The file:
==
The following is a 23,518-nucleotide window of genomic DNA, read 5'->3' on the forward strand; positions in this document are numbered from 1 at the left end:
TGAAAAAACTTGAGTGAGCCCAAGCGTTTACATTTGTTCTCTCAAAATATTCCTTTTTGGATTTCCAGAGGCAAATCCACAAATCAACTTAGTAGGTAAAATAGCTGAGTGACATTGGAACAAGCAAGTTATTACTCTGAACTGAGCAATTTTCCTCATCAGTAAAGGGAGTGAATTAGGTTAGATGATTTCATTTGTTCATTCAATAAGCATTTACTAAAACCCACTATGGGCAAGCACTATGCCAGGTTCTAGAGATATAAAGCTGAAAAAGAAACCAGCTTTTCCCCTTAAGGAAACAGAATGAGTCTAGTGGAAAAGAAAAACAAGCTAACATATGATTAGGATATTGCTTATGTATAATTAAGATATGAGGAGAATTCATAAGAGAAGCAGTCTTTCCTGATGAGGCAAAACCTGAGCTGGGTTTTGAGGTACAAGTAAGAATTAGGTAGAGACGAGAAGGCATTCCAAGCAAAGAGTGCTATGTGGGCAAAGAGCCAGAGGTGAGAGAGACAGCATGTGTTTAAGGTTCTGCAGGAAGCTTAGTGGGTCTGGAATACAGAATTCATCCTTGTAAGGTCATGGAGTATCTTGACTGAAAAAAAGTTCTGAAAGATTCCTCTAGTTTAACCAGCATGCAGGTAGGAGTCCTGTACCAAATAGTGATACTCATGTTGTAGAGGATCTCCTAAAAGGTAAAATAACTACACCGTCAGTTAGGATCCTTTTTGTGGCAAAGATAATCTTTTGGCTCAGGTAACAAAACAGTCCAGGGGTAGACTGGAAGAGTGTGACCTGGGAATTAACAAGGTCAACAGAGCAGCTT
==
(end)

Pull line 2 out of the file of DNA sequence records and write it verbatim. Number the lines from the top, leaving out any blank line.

TGAAAAAACTTGAGTGAGCCCAAGCGTTTACATTTGTTCTCTCAAAATATTCCTTTTTGGATTTCCAGAGGCAAATCCACAAATCAACTTAGTAGGTAAAATAGCTGAGTGACATTGGAACAAGCAAGTTATTACTCTGAACTGAGCAATTTTCCTCATCAGTAAAGGGAGTGAATTAGGTTAGATGATTTCATTTGTTCATTCAATAAGCATTTACTAAAACCCACTATGGGCAAGCACTATGCCAGGTTCTAGAGATATAAAGCTGAAAAAGAAACCAGCTTTTCCCCTTAAGGAAACAGAATGAGTCTAGTGGAAAAGAAAAACAAGCTAACATATGATTAGGATATTGCTTATGTATAATTAAGATATGAGGAGAATTCATAAGAGAAGCAGTCTTTCCTGATGAGGCAAAACCTGAGCTGGGTTTTGAGGTACAAGTAAGAATTAGGTAGAGACGAGAAGGCATTCCAAGCAAAGAGTGCTATGTGGGCAAAGAGCCAGAGGTGAGAGAGACAGCATGTGTTTAAGGTTCTGCAGGAAGCTTAGTGGGTCTGGAATACAGAATTCATCCTTGTAAGGTCATGGAGTATCTTGACTGAAAAAAAGTTCTGAAAGATTCCTCTAGTTTAACCAGCATGCAGGTAGGAGTCCTGTACCAAATAGTGATACTCATGTTGTAGAGGATCTCCTAAAAGGTAAAATAACTACACCGTCAGTTAGGATCCTTTTTGTGGCAAAGATAATCTTTTGGCTCAGGTAACAAAACAGTCCAGGGGTAGACTGGAAGAGTGTGACCTGGGAATTAACAAGGTCAACAGAGCAGCTT